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Wojciech Has

Wojciech Has

The son of a Jewish father and a Catholic mother, Wojciech Jerzy Has was born in Kraków in 1925. During the Second World War, he studied at a business school while taking secret classes at the Kraków Academy of Fine Arts. From an early age, Has was inspired by Surrealism. He would read André Breton’s famousSurrealist Manifesto as well as the poetry of Paul Éluard and Louis Aragon. Visually, the paintings of Max Ernst and Salvador Dali became lifelong touchstones. His interest in cinema led him to pursue a one year course in Film; after which, he began making educational and documentary films at the Warsaw Documentary Film Studio.

His first feature, The Noose (1958), chronicled a day in the life of an alcoholic. Unlike Has’ later films, The Noose was limited in action to the character’s immediate surroundings, focused solely on his self-destructive behavior. While lacking the occult-driven style which he would pioneer with his period films, the film’s focus on the character’s psychology created a significant impact at the time. Post-war Polish cinema still labored under the influence of Italian neorealism. In The Noose, as well as Farewells and How to Be Loved, Has depicted contemporary Poland and its recovering trauma from the War with a focus on his character’s inner life. Thy eschewed any engagement with politics, an attitude which challenged the Socialist Realism of the Communist doctrine. In a 1981 interview, Has admitted that he rejected “matters, ideas, themes only significant for the present day,” favoring an art-for-art’s sake approach to film-making. In that regard, his most significant work would follow in the mid-60s.

The Saragossa Manuscript was an adaptation of a novel by explorer Jan Potocki. The film chronicled the journey of Alfonso van Worden (played by Polish star, Zbigniew Cybulski) in 17th Century Spain. The film’s digressive style of storytelling and its haunting mise-en-scène created a significant impact on its initial release. Luis Buñuel, who had considered adapting Jan Potocki’s novel himself, was a great admirer. Its fans include writers Neil Gaiman and Salman Rushdie as well as musicians like Jerry Garcia of theGrateful Dead. For Has, the film was a manifestation of his lifelong pre-occupation with surrealism. Its black-and-white CinemaScope framing created a visual style with powerful suggestions of the occult, hinting at forbidden desires which civilization thinly repressed. His succeeding film, The Doll was his first in colour. An adaptation of Boleslaw Prus’ novel of the same name, the film portrays a young hero’s romantic passion for an aristocratic woman.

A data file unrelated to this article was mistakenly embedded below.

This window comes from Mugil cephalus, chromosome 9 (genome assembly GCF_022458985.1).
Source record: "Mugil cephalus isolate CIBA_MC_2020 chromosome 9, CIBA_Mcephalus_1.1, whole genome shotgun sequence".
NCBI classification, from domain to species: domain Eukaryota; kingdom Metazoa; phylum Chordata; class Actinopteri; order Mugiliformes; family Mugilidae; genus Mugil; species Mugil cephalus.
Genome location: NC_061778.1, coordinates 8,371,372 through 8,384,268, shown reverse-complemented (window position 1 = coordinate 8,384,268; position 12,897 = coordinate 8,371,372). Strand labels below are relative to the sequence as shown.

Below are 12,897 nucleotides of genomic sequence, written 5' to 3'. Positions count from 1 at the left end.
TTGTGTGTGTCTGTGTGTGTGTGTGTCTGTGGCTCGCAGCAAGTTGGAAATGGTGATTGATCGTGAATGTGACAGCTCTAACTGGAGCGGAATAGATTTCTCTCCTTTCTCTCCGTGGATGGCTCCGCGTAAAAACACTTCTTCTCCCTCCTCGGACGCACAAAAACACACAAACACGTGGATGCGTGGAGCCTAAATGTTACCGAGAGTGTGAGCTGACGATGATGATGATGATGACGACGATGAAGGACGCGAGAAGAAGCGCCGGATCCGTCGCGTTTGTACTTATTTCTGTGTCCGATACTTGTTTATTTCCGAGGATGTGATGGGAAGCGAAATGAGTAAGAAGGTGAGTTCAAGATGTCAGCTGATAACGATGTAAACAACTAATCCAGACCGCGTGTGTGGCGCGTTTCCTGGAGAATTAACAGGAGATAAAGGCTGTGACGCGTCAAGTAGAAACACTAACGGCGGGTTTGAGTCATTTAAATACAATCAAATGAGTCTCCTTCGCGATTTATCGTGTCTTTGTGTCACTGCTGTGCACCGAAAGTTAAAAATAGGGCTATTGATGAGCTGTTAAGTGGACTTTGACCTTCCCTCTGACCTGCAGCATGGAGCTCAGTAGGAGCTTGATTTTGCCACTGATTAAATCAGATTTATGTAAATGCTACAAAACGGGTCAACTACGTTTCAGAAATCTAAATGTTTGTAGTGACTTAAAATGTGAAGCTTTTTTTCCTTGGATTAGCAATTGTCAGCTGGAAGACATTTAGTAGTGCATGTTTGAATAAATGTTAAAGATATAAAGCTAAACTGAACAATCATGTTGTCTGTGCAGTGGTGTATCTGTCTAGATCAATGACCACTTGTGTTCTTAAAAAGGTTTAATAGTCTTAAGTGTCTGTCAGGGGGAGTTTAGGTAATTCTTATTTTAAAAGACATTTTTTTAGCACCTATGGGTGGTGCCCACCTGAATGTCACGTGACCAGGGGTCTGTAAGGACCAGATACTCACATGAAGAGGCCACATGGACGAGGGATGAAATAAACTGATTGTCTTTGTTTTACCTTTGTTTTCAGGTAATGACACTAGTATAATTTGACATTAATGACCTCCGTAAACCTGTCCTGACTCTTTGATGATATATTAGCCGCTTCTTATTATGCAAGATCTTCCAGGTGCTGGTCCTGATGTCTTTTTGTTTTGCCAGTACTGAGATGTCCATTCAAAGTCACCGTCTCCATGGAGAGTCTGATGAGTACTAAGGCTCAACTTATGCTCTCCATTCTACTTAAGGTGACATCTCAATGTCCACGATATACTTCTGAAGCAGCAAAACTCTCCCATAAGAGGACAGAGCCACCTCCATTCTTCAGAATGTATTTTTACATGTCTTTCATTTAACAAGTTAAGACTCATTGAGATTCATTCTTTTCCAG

His filmography became sparse in the coming years. The Hourglass Sanatorium was released in 1973 after a five year gap. An Uneventful Story would follow in 1983, ten years later. This perhaps had to do with the reception garnered by the former film. Adapted from Bruno Schulz’ prose works, The Hourglass Sanatorium hearkened to The Saragossa Manuscript’s occult-derived narrative. Polish authorities saw its image-driven narrative as an allegory for its decaying bureaucracy. Its focus on the Jewish aspects of the author’s works and its evocation of the horrors of the Holocaust further upset the Communist bureaucracy.

Has was forbidden to send the film abroad but he managed to smuggle a print to the Cannes Film Festival, where it received a Jury Prize. This gesture of defiance perhaps resulted in a ten year break from film-making. Only four more films would follow in the 1980s. His final film, The Tribulations of Balthazar Koberformed a third with The Saragossa Manuscript and The Hourglass Sanatorium. Adapted from a novel byFrederick Tristan, it returned Has to the picaresque style of narrative of his previous films. It traces the path of the title character during his wanderings of 16th Century Europe around the time of the advent of the printing press; a fitting celebration of the triumph of human imagination over the pressures and restrictions of human society. The most significant activity undertaken by Has during his final years (he died in 2000), was as a teacher at the Lódz film school at Poland. The restorations of The Saragossa Manuscript and The Hourglass Sanatorium in the 90s brought renewed attention to his unique body of work.